2. Set expectations.  Although everyone throughout the business will not be using social media in their day job, they need to be aware of the impact that it might have on the business and they will need to become brand advocates offline.  With the growth of your online brand presence they might get questions offline, and need to be able to know how to deal with any questions about policy, strategy etc.
  3. Roll the policy.  Make sure everyone signs the amendment to their terms and conditions.  If they are going to use social media, then they need to be trained first – so they can help and guide others who may be new to corporate blogging / social media activities etc.
  4. Put a process in place so that any outbound communications by anyone in the company is done with the knowledge of the line manager and HR. 
  5. Find someone within the organisation to become the social media evangelist.  Often the company doesn’t realise the commitment they have already invested in the company, so to having a great communicator on your side is invaluable.   They will help communicate your strategy to the execs.
  6. Have a centralised list of people who do outbound communications so you know who to direct your communications to inside the office.
  7. If you have the resources, monitor each employee’s use of their chosen business social media channels to be able to proactively respond to any issues that may occur.
  8. Have an effective crisis management plan in place.  Involve the Communications team and the PR team.  Make this plan part of your social media policy.
  9. Make sure you have enough people who can listen to the outbound stream to detect if a crisis develops and act accordingly.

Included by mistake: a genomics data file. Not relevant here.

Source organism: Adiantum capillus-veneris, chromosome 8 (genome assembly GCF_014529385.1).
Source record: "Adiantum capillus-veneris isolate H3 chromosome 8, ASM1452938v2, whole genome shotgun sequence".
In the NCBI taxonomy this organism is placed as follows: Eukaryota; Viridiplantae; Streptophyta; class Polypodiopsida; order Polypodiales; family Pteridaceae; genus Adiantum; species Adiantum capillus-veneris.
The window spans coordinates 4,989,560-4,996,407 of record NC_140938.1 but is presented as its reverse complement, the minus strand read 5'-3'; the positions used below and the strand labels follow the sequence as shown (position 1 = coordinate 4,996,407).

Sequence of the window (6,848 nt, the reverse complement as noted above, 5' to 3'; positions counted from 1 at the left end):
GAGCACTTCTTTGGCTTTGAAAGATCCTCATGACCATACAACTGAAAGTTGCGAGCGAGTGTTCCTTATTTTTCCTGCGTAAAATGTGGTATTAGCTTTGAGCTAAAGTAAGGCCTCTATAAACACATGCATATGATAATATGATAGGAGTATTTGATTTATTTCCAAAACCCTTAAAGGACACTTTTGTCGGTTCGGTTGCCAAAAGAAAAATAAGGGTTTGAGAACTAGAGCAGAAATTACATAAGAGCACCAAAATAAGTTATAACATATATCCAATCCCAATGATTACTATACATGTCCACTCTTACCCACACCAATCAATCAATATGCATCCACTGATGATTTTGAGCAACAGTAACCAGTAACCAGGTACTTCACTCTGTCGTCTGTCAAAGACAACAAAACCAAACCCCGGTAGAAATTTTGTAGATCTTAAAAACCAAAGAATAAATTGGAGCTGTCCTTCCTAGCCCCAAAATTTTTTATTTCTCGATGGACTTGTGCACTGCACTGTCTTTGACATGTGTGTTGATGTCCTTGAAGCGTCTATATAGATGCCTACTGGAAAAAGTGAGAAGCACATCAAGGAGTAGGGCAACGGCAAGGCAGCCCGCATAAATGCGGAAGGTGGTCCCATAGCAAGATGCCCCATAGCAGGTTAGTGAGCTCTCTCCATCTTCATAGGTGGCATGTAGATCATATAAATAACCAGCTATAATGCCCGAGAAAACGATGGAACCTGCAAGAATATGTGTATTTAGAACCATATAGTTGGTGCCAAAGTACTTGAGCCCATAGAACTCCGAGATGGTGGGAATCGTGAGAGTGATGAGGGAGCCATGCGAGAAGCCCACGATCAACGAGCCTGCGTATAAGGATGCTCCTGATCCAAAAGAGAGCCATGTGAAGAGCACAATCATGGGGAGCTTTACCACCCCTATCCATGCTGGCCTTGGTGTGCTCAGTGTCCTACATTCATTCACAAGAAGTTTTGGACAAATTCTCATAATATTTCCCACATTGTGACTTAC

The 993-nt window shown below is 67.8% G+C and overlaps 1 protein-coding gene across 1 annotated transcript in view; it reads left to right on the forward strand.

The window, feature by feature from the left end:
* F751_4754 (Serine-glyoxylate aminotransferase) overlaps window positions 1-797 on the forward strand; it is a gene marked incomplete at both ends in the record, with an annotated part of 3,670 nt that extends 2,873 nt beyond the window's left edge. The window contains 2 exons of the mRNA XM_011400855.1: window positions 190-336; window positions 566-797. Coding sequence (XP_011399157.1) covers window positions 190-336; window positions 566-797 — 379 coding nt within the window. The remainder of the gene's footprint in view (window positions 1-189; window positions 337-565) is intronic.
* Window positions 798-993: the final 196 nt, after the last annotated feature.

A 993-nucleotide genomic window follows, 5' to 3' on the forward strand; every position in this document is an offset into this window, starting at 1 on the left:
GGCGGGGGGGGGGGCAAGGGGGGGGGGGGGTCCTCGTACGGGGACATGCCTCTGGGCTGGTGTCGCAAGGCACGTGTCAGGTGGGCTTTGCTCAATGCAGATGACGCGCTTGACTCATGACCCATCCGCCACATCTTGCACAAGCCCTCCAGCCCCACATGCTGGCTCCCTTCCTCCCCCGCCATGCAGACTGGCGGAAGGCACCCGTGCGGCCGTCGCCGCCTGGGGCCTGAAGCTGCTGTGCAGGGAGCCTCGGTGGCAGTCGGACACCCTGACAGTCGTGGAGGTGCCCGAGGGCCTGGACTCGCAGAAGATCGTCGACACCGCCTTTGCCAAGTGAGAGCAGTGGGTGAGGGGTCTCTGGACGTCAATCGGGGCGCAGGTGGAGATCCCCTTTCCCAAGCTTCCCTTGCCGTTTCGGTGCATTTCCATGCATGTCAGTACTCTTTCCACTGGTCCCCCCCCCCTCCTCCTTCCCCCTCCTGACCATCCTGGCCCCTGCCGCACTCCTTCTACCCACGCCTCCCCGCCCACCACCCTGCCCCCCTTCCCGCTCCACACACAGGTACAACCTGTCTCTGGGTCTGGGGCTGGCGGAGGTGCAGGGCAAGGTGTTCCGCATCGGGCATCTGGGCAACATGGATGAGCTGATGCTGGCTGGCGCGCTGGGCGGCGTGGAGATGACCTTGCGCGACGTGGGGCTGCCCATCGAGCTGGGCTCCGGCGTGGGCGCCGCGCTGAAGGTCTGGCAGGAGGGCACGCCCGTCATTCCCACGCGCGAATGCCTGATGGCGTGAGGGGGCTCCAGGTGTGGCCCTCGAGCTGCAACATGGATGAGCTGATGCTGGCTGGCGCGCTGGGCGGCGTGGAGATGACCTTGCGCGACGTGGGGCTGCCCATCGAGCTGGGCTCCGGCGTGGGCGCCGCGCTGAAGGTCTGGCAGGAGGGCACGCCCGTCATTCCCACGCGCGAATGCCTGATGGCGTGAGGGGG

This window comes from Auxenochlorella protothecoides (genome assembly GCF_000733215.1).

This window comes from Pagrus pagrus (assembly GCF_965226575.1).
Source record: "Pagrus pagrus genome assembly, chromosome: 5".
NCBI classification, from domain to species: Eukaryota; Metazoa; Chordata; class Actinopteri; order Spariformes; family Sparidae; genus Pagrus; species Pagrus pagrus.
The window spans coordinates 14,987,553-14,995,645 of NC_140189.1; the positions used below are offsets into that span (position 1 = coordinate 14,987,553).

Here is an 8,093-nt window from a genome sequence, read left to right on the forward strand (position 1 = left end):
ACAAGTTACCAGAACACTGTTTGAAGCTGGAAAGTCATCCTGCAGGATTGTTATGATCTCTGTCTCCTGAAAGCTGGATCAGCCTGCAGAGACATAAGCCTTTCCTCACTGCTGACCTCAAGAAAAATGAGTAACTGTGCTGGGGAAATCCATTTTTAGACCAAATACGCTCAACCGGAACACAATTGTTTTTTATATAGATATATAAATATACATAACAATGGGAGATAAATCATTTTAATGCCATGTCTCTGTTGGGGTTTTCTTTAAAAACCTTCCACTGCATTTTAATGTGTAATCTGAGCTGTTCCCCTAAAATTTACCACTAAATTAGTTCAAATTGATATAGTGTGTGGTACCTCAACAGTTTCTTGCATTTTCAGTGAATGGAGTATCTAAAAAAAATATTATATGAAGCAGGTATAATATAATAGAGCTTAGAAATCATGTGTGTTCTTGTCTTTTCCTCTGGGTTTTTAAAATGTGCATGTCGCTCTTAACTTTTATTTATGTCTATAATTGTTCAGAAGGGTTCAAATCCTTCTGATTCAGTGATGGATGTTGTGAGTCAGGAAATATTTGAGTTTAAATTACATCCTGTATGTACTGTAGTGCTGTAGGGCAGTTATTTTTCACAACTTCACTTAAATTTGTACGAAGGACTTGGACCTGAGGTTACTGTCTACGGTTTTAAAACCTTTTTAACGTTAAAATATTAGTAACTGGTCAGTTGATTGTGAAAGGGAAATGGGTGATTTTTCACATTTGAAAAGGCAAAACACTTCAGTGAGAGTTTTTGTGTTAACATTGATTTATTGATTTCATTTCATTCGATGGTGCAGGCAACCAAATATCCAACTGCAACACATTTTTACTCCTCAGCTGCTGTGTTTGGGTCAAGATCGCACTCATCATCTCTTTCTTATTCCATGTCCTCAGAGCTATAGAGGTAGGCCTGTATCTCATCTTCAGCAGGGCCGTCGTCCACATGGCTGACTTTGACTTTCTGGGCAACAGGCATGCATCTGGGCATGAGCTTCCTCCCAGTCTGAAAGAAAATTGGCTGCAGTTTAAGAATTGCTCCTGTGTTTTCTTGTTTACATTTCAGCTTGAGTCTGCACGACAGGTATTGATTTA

10. Revisit the plan and make sure it’s refreshed often.  Unlike the employee handbook, social media changes often so you need to be flexible.

Having an effective and workable plan in place will mitigate the issues if a crisis occurs. After all, the difference between a crisis and an emergency is that everyone is drilled in emergency procedures (think fire crews and cabin crew).  With an effective crisis management plan and procedures in place, you can add your social media emergency drill to your standard implementation plan, drill everyone and make everyone aware of what they need to do when – or if the crisis arrives.

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Tips on implementing your Social media policy

When I talk to customers about their social media policy, or lack of I’m often surprised at the desired end goal.  Often the customer wants to have to have a comprehensive set documentation that covers all eventualities and includes aspects of Crisis management that I talked about on Friday.  So far so good.

But all they seem to want to do with this policy is to add it to the employee terms and conditions – or get each employee to sign the policy.  Nothing more. Hmmm.

So what about implementation?  The policy needs to be rolled out to each and every member of staff for due diligence purposes, sure, but what’s the best way to go about this?

Well, here are my top tips for getting your policy implemented

  1. Educate everyone.  Either offer half day training sessions tailored to everyone in the business, or offer online e-learning.  Make the training mandatory and phase it in over several weeks to make sure you train everyone n the business – from the C suite – to the admin team – everyone needs to be aware of the new policy and how it will affect them.  Make sure your training includes new members of staff joining
  2. Set expectations.  Although everyone throughout the business will not be using social media in their day job, they need to be aware of the impact that it might have on the business and they will need to become brand advocates offline.  With the growth of your online brand presence they might get questions offline, and need to be able to know how to deal with any questions about policy, strategy etc.
  3. Roll the policy out in a structured way.  Make sure everyone signs the amendment to their terms and conditions.  if they are going to use social media, then they need to be trained first – so they can help and guide others who may be new to corporate blogging / social media activities etc.
  4. Put a process in place so that any outbound communications by anyone in the company is done with the knowledge of the line manager and HR.